Jump to: navigation, search

Aesthetics, the philosophy of art, is the study of beauty and taste.[1]. Specifically, it is the study of how works of art evoke emotional response, such as "this is beautiful," "this makes me sad," or "I need to do something to fix this depicted injustice." In Cartographic design, the aesthetic aspect of a map can produce a wide variety of subjective responses, whether a reaction to the map itself ("this is pretty") or its subject matter ("this proposed site makes me angry"). The aesthetic quality of a work also has a practical impact on its overall quality, popularity, and usability: [2] When choosing between two similar maps, one usually chooses the map that looks nicer. As cartographer Felix Ortag said, “A beautiful map is not necessarily a good map, but a good map should be beautiful.” [3]

An example of an Aesthetically pleasing map
An example of an Aesthetically unpleasing map


Map Aesthetics can be evaluated by three different principles: harmony, composition, and clarity.

  • Composition refers to the spacing, weighting, and placement of map elements.
  • Clarity is based on how easily the user can recognize and gain information from map elements. [1].

Aesthetic Maps

Maps can produce two different types of aesthetic reactions:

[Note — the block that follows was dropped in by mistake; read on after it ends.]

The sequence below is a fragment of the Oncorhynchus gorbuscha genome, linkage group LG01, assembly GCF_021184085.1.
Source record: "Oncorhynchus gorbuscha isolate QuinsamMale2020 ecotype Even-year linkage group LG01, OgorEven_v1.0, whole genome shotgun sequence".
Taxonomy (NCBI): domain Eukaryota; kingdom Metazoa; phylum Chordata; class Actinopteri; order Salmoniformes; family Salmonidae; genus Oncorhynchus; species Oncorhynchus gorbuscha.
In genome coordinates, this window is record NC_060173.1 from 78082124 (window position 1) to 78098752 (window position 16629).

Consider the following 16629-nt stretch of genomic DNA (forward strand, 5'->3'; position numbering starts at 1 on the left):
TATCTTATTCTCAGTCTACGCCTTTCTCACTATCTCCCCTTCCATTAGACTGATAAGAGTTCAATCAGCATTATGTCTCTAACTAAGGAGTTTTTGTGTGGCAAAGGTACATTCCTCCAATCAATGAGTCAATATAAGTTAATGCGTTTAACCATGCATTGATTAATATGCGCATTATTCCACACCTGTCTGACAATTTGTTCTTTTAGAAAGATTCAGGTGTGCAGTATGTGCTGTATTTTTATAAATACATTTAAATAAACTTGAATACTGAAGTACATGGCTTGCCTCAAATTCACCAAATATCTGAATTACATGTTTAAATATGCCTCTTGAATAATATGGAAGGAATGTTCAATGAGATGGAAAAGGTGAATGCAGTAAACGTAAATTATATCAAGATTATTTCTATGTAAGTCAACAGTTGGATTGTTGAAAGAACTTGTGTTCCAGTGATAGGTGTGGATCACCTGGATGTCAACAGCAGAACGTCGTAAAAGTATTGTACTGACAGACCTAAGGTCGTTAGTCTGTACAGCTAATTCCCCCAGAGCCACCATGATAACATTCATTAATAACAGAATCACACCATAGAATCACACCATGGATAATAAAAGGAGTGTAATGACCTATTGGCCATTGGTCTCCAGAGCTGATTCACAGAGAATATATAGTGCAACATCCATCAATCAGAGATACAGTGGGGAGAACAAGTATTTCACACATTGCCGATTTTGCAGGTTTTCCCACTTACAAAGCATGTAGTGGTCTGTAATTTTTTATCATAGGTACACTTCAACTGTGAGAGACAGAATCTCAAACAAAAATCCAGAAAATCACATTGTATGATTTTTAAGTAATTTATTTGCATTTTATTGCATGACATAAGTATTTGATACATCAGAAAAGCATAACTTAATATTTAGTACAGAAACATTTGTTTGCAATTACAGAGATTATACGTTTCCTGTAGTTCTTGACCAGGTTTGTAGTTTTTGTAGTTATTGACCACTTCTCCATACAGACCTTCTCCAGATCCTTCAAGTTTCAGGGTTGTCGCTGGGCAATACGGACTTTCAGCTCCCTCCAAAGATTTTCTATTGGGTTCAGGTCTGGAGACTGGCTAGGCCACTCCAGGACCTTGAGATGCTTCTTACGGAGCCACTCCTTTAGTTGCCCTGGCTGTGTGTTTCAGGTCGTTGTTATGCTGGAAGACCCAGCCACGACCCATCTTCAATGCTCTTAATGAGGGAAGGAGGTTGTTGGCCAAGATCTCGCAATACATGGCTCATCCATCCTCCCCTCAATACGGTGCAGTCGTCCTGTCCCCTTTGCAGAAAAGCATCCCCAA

1. Responses to the map itself as an aesthetic object, based on the Gestalt principle. For example, readers may judge the map as "beautiful," "confusing," "professional," etc. Good Cartographic design can produce maps that are both functional and convey a desired aesthetic "feel."
  2. Responses to the subject of the map, often using the principles of rhetoric. An example of this would be a map of a proposed action that is designed so that map readers intuitively see the advantages of the action, and naturally have a positive reaction.

With these two forms in mind, a cartographer must always be aware of the audience. By knowing the audience, the cartographer can adjust to different appeals of culture, people, and age groups. Just as important as the audience, is the theme of the map. Cartographers make aesthetic judgments when designing maps to ensure that the content forms a clear expression of the theme(s) without confusion. [4] The functionality of a map is the final goal.


  1. Dent, Borden D., Torguson, Jeffery S. Hodlder, Thomas W. (2009). "Cartography Thematic Map Design" , 207-208.